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Old Fortress, Livorno

The Old Fortress of Livorno (Italian: Fortezza Vecchia di Livorno) is a castle in Livorno, Italy. The Old Fortress is a successor building to a medieval fort built by the city of Pisa in the location of an older keep built by Countess Matilda of Tuscany in the 11th century. The 11th century tower was incorporated inside the fort built by the Pisans. The castle has been described as a "symbol of Medicean Livorno".[1] The fort is located at the Medicean Darsena, or old dock of the port of Livorno, built by the Medici family.[2][3] The ceremony proclaiming Livorno a city took place inside the fortress on 19 March 1606.

Old Fortress
Fortezza Vecchia
Part of the defences of Livorno
Livorno, Italy
Fortezza Vecchia (Livorno).JPG
Panorama of the Old Fortress from the port
Coordinates43°33′07″N 10°18′08″E / 43.5519°N 10.3023°E / 43.5519; 10.3023
Site information
Owner Italy
Site history
BuiltEarly 14th century

Contents

HistoryEdit

The plans to build the castle started with Cosimo I de' Medici in 1519 and the completion of the structure happened under the rule of Alessandro de' Medici in 1534.[4] According to one source, the castle was built between 1521 and 1534 by Antonio da Sangallo the Elder.[5] Antonio da Sangallo the Younger is also reported by another source as the builder.[6] The fortress contains the remains of the older fort built by Pisa and the 11th century tower constructed by Matilda. Matilda's tower, known in Italian as Mastio di Matilde,[2] or Mastio della Contessa Matilde,[5] has been restored.[3]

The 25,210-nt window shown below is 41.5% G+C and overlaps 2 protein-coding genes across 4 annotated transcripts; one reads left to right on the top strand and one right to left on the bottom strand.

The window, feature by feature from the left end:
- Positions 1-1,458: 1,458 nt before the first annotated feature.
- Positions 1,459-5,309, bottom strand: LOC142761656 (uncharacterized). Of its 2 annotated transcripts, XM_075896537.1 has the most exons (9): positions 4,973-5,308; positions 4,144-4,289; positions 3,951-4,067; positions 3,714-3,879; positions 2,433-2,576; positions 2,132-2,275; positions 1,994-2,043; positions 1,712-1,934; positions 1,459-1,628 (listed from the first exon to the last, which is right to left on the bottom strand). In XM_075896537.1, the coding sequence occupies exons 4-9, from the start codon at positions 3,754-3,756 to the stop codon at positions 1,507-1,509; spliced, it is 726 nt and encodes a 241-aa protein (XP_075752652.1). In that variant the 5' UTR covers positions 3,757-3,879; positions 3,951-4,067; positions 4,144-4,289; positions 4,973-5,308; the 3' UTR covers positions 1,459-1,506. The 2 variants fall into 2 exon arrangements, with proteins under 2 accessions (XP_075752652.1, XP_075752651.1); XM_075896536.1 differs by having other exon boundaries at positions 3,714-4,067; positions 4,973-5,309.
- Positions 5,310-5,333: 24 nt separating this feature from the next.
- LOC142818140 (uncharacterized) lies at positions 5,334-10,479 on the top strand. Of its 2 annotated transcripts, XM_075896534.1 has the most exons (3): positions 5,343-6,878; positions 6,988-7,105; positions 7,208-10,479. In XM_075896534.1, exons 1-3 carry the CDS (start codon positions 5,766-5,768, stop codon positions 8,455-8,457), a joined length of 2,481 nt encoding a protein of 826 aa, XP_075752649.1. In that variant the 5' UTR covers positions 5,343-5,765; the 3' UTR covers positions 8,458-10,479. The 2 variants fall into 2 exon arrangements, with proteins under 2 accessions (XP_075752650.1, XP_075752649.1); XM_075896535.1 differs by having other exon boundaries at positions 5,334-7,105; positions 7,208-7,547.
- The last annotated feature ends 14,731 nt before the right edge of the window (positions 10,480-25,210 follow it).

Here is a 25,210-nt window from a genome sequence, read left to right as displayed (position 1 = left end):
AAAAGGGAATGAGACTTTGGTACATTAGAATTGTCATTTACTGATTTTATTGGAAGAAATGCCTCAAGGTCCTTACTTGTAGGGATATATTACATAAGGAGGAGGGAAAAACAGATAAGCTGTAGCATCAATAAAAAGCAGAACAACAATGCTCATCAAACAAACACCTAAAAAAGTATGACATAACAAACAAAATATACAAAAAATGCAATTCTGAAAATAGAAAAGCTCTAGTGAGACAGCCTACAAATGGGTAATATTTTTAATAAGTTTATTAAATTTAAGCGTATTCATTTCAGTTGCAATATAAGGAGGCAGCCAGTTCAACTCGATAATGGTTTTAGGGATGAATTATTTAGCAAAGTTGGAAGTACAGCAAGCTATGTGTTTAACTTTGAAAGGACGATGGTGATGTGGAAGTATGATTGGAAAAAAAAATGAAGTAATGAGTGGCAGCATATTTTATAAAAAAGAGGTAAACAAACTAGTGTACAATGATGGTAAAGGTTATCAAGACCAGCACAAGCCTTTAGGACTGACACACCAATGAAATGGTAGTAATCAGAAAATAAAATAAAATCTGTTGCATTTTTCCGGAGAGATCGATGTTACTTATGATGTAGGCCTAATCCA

The castle built by the Pisans in 1377 is called Quadratura dei Pisani and is believed to have been built by Puccio di Landuccio.[5] The fortress church is dedicated to San Francesco.[7] The old castle also contains the ruins of an ancient Roman castrum.[7] The old fortress has three bastions and two main gates.[5] The bastion closest to the land is called Ampolletta, the bastion nearest to the port is the Canaviglia and the third bastion, the Capitana, is at the northeastern side of the fort.[4]

On 24 April 1589, Christine of Lorraine arrived in Livorno from the sea as part of the celebrations of her wedding to Ferdinand I of Tuscany and came ashore landing at Fortezza Vecchia through the use of a drawbridge.[8] On 19 March 1606 Ferdinando I proclaimed Livorno a "city" in a ceremony which took place inside the fortress. The population of the city at the time was 3,000 inhabitants.[9]

Fortezza NuovaEdit

 
The Caraviglia bastion with the tower of Matilda on the left

Decades after the construction of the old fort, Livorno's fortifications were further enhanced by building a new fortress.[3] The new fortress was named Fortezza Nuova or New Fort. A canal system was built to connect the two forts. The builders of the canals were either Venetian or residents of Livorno. In modern times, boats of the Italian Coast Guard and customs police use a marina located in the main canal between the two forts.[3]

Prior to building a paved bridge to the castle from the mainland, the fort was surrounded by the sea and was accessible via a pontoon bridge.[1] The old fortress is the more significant of the two castles,[6] while Fortezza Nuova has been described as the "larger and more interesting" of the two forts.[10]

In the 19th century the fort became a prison which during the Risorgimento also kept Italian political prisoners including Francesco Domenico Guerrazzi and others.[1] The old fortress sustained extensive damage in World War II but was subsequently repaired following the conflict.[1][5]